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Bishop Francis Asbury (1745-1816) was the first great leader of American Methodism and one of the most prominent religious figures in American history.

Asbury was born at Handsworth, near Birmingham, England of Methodist parents. He became a local preacher at 18 and was ordained at 22. In 1771 he volunteered to travel to America. When the American Revolution broke out in 1776 he was the only Methodist minister to remain in America.

In 1784 John Wesley named Asbury and Thomas Coke as co-superintendents of the work in America. The American Methodists named them both "bishops". This marks the beginning of the "Methodist Episcopal Church of the USA". For the next 32 years, Asbury led all the Methodists in America.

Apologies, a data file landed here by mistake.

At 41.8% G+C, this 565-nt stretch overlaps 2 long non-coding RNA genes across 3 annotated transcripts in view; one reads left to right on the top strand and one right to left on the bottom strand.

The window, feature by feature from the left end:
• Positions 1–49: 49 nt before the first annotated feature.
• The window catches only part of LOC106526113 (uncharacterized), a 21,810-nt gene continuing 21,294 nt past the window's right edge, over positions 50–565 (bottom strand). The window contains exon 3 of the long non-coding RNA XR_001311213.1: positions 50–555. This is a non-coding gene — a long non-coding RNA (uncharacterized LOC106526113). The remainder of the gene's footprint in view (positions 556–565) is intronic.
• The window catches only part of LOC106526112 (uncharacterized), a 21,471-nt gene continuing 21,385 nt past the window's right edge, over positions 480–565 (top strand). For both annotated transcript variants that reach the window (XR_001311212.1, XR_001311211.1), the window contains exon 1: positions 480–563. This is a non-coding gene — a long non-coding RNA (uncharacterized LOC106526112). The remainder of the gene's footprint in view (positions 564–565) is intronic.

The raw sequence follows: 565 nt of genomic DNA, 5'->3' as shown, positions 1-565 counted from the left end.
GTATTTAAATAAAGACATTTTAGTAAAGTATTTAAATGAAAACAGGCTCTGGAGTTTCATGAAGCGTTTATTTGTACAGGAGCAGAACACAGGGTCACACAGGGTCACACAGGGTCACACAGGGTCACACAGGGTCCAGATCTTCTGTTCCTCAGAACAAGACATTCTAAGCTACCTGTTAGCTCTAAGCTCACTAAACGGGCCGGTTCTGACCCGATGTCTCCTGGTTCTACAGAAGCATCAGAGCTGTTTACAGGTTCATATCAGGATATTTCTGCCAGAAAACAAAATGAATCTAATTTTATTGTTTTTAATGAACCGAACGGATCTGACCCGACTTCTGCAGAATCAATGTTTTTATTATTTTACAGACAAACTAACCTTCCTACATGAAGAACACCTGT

Like Wesley, Asbury preached in all sorts of places: courthouses, public houses, tobacco houses, fields, public squares, wherever a crowd assembled to hear him. For the remainder of his life he rode an average of 6000 miles each year, preaching virtually every day and conducting meetings and conferences. Under his direction the church grew from 1,200 to 214,000 members.


  • Index of Asbury's Journals
  • Journal and Letters of Francis Asbury (1958) by Francis Asbury (ISBN 0687205816)
  • America's Bishop: The Life of Francis Asbury (2003) by Darius Salter (ISBN 1928915396)
  • The Story of American Methodism: A History of the United Methodists and Their Relations (1974) by Frederick Abbott Norwood (ISBN 0687396417)
  • The Heritage of American Methodism (1999) by Kenneth Cain Kinghorn (ISBN 0687055008)
  • From Wesley to Asbury: Studies in Early American Methodism (1976) by Frank Baker (ISBN 0822303590)